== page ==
I am south Asian. I came to Canada as a permanent resident. After I landed in Toronto, I started my social work journey. My first place to meet social workers was “Education Wife Assault.” I stared volunteering with them. Later, I worked in a number of small projects. I believe in equal rights.
I am the middle child in my family. My beloved parents believed in every child should be educated. My parents’ inspiration was my source of success.
I was involved in many organizations as a social activist, including those devoted to women’s rights and women’s empowerment. I have worked with vulnerable groups, especially with women and children, youth and seniors throughout my life. My education and work experience have driven me to social work as a career, but my personal experience has shaped me as an individual and a professional.
I started volunteering in Toronto, with three major issues: domestic violence, sexual orientation and women with disabilities. As a volunteer I was able to gain new skills that aided my personal and professional development. Over the years I learned about Lesbian, Gay, Bisexual, Transgender and Queer or Questioning (LGBTQ) identity and gender independent identity. I learnt about lesbianism and its role as a part of the culture, how lesbian families are growing and where challenges remain, especially challenges in raising a child in a lesbian family unit. I am an ally.
I was involved in a homelessness study with a Multi-Agency Partnership in Toronto. I was able to learn firsthand the experiences of the homeless and about the lack of affordable housing.
I connect these firsthand experiences to my practice as a transition and housing support counselor in Ottawa. My main role is to seek affordable and safe housing for abused women and children. Most of the women and children I work with come from a wide variety of cultural and religious backgrounds and speak different languages. These women and children are newcomers with refugee status and have come from war-torn countries.
Professional Practice Framework (PPF)
My inner experience has led to me slowly developing my own framework of anti-oppression as a human being. Therefore, my practice framework will include challenge for structural change within a framework of anti-oppression where my knowledge and practice come together with the aspects of who am I as a person. It shapes how people view me and how I see others. I follow closely the empowerment approach in order to lend my hands to other.
Canadian Association of Social Workers (CASW) suggest that “the social work profession is dedicated to the welfare and self-realization of all people…The profession has a particular interest in the needs and empowerment of people who are vulnerable, oppressed, and/or living in poverty” (CASW, 2005, p.3). This quote is from the preamble of the CASW Code of Ethics. Empowerment emphasizes social justice principles such as inclusive, equality and understanding oppression. Several aspects of empowerment theory include sharing power, consciousness raising, and partnership (East, 2016). I use empowerment theory as an intervention model. I engage clients in intrapersonal, and interpersonal to change (East, 2016, p.373).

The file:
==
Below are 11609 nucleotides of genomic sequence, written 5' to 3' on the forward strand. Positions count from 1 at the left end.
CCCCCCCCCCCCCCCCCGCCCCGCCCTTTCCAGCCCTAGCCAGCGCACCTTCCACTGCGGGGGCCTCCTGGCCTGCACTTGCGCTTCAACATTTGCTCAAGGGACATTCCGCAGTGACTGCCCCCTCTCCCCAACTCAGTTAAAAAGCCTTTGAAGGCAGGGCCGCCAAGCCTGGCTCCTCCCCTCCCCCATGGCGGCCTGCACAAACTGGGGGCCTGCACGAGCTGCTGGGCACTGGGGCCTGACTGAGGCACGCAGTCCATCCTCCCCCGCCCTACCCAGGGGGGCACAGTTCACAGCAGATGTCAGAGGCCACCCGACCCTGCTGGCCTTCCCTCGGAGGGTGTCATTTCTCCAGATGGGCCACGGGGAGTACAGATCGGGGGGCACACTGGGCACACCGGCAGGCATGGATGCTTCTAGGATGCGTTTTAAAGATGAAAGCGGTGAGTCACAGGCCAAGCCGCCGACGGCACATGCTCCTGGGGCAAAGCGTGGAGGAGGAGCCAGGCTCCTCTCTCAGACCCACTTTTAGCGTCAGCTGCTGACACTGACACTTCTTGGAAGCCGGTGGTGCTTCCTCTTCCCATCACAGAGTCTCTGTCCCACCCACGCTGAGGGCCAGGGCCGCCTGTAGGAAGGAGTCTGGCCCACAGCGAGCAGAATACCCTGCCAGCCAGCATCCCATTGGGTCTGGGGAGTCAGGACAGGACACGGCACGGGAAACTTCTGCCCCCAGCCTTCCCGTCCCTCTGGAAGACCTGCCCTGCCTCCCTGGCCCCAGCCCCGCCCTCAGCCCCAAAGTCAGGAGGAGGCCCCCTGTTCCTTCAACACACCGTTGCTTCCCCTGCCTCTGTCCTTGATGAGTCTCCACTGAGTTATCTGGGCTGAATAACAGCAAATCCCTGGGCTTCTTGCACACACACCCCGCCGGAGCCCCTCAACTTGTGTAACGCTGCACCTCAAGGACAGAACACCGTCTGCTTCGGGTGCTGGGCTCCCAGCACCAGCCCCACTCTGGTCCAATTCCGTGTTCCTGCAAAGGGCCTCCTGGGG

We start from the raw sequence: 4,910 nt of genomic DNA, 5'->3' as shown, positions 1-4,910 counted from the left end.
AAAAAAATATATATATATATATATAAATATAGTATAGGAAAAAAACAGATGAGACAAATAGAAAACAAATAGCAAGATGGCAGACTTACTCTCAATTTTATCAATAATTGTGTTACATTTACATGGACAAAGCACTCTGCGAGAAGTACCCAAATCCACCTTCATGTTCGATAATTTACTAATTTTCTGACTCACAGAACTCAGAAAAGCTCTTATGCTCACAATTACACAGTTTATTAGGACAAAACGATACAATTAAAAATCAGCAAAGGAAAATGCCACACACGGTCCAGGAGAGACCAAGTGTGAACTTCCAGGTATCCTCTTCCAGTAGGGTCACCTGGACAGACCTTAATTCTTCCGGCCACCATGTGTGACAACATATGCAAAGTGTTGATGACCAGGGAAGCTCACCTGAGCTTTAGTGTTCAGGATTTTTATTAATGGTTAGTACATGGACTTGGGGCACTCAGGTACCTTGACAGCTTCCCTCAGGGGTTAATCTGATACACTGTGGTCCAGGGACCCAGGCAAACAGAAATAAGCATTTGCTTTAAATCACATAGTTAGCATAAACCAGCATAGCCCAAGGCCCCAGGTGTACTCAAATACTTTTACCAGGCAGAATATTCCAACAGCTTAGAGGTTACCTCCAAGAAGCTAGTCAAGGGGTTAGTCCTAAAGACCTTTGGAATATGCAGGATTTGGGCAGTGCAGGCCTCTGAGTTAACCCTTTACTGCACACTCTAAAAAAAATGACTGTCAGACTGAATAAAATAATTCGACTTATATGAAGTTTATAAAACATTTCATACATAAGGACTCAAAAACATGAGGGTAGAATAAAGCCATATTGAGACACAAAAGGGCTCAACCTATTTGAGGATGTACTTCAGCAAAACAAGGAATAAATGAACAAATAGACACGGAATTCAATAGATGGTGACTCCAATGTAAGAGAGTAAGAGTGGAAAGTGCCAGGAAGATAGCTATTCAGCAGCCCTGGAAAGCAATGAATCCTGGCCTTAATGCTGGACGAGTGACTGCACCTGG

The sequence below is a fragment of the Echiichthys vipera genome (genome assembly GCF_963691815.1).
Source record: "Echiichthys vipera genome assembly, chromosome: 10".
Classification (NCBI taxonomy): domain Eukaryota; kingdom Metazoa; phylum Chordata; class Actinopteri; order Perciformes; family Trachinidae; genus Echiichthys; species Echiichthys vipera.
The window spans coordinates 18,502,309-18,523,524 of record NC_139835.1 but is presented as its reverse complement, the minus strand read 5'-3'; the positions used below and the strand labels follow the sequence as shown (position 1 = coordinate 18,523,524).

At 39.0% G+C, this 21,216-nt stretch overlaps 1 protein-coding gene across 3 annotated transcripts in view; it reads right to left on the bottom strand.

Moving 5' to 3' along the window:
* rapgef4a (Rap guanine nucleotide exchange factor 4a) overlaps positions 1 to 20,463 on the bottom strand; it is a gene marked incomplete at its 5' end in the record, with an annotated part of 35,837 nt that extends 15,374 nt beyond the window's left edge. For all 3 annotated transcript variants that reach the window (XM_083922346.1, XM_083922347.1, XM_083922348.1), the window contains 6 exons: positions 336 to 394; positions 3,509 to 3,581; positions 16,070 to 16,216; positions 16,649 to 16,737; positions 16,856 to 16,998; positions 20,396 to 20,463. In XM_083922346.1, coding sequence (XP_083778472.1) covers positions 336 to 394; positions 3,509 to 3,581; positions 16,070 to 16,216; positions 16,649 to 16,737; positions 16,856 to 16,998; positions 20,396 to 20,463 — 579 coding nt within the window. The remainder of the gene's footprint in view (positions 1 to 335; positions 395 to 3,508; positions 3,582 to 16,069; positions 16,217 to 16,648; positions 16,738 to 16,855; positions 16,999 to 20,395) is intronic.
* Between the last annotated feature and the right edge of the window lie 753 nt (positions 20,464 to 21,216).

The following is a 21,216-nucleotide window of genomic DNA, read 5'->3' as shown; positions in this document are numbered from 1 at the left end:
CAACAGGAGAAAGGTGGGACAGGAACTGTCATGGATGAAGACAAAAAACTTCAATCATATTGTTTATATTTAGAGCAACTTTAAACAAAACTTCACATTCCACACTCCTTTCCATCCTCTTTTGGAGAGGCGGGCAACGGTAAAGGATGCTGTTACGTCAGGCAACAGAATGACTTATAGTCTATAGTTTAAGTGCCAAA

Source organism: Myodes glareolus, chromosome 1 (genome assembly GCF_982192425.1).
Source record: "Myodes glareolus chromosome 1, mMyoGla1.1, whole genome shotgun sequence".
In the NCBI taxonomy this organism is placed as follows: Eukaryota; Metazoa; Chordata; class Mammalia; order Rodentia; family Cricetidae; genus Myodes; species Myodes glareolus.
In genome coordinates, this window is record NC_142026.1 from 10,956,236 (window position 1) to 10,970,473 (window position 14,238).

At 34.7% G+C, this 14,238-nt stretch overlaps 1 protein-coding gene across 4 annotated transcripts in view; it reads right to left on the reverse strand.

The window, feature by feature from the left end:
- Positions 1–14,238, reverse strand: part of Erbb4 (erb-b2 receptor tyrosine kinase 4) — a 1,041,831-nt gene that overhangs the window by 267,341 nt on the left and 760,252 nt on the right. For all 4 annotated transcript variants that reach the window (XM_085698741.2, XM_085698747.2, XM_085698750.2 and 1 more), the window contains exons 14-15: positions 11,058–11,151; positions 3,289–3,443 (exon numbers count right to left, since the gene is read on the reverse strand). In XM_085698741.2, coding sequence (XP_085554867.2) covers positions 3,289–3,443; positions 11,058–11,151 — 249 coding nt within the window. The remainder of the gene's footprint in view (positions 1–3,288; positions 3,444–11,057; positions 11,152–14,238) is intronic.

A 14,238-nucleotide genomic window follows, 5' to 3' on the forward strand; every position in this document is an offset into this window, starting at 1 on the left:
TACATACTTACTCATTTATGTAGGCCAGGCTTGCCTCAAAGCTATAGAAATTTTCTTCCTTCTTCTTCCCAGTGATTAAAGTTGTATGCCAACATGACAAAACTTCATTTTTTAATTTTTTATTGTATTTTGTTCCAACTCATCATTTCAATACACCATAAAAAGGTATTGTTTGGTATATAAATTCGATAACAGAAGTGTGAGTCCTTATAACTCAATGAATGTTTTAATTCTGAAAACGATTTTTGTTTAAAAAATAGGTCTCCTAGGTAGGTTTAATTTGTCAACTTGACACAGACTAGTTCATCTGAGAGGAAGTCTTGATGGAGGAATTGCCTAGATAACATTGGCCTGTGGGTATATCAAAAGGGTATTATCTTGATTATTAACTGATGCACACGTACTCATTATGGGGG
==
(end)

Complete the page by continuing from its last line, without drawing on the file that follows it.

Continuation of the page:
As I just explored, my approach is closer to humanistic which means I am client-centered. My goal is to help others develop a stronger, healthier sense of self, and to understand their feelings to develop sense in terms of meaning in life. I always focus on two basic principles: (1) clients’ individual strengths and (2) being non-judgmental. Rothery and Tutty (2016) note the essential qualities of the client-centered theory are the Rogerian core conditions: congruence (genuineness), acceptance and empathy.Congruence is “interpersonal genuineness, honesty, and directness” (p.302). This happens when a social worker has self-awareness about the feelings that they are experiencing and is able to live with these feelings and to communicate them if appropriate. Acceptance creates a context for growth through “unconditional positive regard” which means a positive attitude about them as people unaffected by our reactions to how they feel or what they may have done (p.302). Empathy refers to the social worker grasping “accurately and sensitively the emotional content and meanings” that are implied in what the client is saying (p. 302).
|My area of expertise is Violence Against Women (VAW) and Children who witness violence. VAW is one of the major issues in many countries including Canada. There are many factors that cause violence in the family, community and society. Power differential is one of them; women and children who usually lack power are the main victim of violence, and men are the predominant perpetrators of violence. Interventions is necessary to break this cycle of violence. The psychological consequences of violence are severe and destructive and can last lifetime (CMHA, 1995).|